BP sets target to achieve net zero by 2050 to tackle climate emergency

Oil giant criticised for lack of detail on how it will eliminate 415 million tonnes of carbon each year while spending billions of pounds on new fossil fuel extraction

Ben Chapman
Wednesday 12 February 2020 17:57 GMT
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BP has set an ambition to become a net-zero company by 2050 or sooner as part of a plan to “fundamentally reorganise” its business to tackle the climate emergency.

The oil giant’s new chief executive Bernerd Looney laid out a vision to slash the 415 million tonnes of carbon dioxide it is responsible for each year and transform BP into a “thriving sustainable energy business”.

“The world’s carbon budget is finite and running out fast; we need a rapid transition to net zero,” said Mr Looney, who took over the top job at BP last week. “It will require nothing short of reimagining energy as we know it.”

However, critics pointed out that the announcement contained little detail about how the target would be met while BP still plans to invest billions of pounds into new fossil fuel production.

Bruce Duguid, head of stewardship at investment manager Federated Hermes welcomed the plan but added: “It also raises a number of key questions, including how BP proposes to reduce or offset the very large emissions embedded in its upstream oil and gas production and how to accelerate the reduction of the carbon intensity of its products in line with the Paris Goals.”

BP said it will reach net zero emissions by reducing the 55 million tonnes of carbon dioxide equivalent that it emits each year, and the 360 million tonnes associated with oil and gas it sells. It said it expects to invest more in low carbon businesses and less in oil and gas over time.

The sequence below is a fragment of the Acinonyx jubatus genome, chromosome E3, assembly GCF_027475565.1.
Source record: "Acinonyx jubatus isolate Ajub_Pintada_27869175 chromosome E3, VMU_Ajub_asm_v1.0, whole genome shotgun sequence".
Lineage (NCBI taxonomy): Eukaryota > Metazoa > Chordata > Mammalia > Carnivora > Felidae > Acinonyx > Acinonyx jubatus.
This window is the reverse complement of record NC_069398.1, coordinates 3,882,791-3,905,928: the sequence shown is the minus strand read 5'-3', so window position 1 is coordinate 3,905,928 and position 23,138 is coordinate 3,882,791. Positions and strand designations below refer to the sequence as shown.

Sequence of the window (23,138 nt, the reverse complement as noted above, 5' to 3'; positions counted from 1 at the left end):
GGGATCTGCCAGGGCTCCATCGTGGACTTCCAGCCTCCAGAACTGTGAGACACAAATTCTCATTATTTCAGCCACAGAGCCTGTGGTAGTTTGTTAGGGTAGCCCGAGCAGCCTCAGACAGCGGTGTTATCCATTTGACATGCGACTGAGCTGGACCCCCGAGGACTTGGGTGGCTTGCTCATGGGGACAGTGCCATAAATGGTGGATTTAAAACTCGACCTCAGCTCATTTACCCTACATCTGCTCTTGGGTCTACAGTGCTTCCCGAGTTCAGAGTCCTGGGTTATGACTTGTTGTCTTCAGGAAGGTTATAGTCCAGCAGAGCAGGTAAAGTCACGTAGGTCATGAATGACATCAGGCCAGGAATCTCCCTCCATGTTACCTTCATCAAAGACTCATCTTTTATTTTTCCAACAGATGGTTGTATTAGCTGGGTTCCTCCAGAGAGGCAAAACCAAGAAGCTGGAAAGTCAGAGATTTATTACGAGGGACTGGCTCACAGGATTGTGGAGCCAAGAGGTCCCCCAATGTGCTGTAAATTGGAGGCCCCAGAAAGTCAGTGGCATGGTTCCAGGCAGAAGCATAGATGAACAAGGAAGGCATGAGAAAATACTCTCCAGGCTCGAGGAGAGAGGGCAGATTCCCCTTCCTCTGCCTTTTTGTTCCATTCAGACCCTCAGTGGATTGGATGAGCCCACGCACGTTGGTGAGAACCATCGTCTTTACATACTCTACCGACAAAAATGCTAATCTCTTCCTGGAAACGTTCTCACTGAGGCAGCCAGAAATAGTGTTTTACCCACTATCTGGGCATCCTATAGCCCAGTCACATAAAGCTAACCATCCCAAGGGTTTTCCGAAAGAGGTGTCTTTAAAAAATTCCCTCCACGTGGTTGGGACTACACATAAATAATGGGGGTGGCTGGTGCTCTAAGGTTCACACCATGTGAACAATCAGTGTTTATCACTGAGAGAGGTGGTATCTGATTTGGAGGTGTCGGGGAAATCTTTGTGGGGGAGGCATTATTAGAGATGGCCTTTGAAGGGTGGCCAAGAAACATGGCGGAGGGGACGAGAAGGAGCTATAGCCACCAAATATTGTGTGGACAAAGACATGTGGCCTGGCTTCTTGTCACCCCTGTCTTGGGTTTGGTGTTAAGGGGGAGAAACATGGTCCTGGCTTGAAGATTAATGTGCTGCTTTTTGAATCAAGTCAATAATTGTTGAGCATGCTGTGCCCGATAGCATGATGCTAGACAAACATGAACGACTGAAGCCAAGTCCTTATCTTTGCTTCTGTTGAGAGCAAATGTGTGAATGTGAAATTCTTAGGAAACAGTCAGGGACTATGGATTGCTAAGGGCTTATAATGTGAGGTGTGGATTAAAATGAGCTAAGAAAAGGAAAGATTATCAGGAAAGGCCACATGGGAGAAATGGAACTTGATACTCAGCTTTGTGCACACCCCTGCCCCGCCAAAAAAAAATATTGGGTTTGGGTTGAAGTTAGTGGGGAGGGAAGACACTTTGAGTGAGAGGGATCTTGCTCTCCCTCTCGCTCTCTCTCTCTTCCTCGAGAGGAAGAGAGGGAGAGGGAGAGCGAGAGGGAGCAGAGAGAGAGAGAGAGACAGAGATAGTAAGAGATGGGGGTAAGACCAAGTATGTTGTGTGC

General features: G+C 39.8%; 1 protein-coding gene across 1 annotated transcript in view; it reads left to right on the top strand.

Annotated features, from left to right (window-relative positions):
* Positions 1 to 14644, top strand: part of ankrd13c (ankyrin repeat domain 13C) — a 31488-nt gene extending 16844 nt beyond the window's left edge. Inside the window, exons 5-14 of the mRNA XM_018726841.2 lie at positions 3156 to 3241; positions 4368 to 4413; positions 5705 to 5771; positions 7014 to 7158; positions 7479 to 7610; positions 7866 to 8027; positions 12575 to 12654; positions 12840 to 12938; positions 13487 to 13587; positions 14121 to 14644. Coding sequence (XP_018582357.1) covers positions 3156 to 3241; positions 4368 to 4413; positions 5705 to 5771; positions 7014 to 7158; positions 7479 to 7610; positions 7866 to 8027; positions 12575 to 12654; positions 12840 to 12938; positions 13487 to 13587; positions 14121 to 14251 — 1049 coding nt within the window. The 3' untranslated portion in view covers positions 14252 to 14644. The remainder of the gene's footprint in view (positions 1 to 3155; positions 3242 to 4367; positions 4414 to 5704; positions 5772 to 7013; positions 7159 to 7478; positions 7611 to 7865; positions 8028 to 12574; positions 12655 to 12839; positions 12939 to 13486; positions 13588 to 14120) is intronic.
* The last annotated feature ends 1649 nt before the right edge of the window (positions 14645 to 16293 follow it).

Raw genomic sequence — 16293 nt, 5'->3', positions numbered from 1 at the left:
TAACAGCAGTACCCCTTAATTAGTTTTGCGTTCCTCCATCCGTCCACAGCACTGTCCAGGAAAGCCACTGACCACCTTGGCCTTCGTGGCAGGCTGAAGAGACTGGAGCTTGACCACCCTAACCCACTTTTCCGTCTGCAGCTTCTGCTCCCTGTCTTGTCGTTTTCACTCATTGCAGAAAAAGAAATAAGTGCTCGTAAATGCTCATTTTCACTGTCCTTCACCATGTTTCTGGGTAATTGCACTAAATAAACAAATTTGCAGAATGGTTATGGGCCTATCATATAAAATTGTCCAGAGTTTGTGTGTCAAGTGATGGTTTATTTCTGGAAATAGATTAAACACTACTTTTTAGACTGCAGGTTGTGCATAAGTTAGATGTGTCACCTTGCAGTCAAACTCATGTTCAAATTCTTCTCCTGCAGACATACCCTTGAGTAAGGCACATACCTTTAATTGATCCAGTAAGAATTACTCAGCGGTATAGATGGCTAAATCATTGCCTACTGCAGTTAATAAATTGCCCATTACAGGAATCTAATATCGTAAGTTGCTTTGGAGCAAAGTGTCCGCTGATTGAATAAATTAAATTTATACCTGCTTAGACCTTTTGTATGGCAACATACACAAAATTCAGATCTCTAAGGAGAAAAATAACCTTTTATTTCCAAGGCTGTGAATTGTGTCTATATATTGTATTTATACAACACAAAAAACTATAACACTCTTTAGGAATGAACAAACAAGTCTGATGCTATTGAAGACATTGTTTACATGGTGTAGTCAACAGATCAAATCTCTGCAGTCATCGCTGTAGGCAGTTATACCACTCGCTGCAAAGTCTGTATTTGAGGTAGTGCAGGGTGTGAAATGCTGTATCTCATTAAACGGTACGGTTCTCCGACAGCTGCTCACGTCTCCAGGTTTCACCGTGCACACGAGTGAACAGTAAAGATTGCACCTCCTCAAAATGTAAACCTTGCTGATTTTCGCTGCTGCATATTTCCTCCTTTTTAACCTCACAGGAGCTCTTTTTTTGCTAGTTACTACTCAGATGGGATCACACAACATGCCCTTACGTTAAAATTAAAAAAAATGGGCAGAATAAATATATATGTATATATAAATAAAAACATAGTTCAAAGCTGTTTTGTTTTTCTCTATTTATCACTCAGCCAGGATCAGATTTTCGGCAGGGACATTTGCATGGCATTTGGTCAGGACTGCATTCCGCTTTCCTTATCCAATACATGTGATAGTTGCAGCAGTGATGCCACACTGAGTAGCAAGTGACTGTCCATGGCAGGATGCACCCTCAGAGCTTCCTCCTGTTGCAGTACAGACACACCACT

However, the company will continue to increase its production of fossil fuels over the next decade, while aiming to reduce the carbon intensity of the energy it supplies. That means BP will likely still have to offset hundreds of millions of tonnes of emissions each year through schemes such as tree planting. BP has not provided any details about how it will achieve this.

“BP is vague on the details of its plan, but it should not rely on using carbon offsetting schemes as a licence to continue polluting,” said Oxfam’s climate policy advisor Kiri Hanks. ”Poorer countries should not be bribed to grow forests instead of food to enable business as usual in rich nations.”

Murray Worthy at Global Witness, an anti-corruption and environmental campaign group, dismissed BP’s announcement.

“There is nothing ambitious about a plan that is simply not credible,” he said.

“BP’s net-zero pledge looks like an attempt to grab some positive headlines by a new chief executive, but with little of substance to show how it will achieve these grand claims.“

Last year, Global Witness calculated that major oil and gas companies had committed $4.9 trillion (£3.8 trillion) of investment in new fossil fuel extraction projects, dwarfing the amount they plan to spend on renewables.

Industry analysts Rystad Energy forecast that BP will spend $71bn (£54bn) on new oil and gas fields over the next decade.

Investor groups that have worked with BP to help cut its emissions, including Climate Action 100, the Institutional Investors Group on Climate Change (IIGCC) and the Church of England Commissioners, supported its new stance.

Stephanie Pfeifer, member of Climate Action 100+ and chief executive of IIGCC, said oil and gas companies must be included in efforts tackle the climate crisis.

“Building on the positive engagement with BP through Climate Action 100+, investors will continue to look for progress from the company in addressing climate change.

“This includes how it will invest more in non-oil and gas businesses, and ensuring its lobbying activity supports delivery of the Paris Agreement.”

Greenpeace’s investigative unit, Unearthed, revealed last month that BP lobbied the US government to water down environmental laws so that new fossil fuel projects could bypass climate checks.

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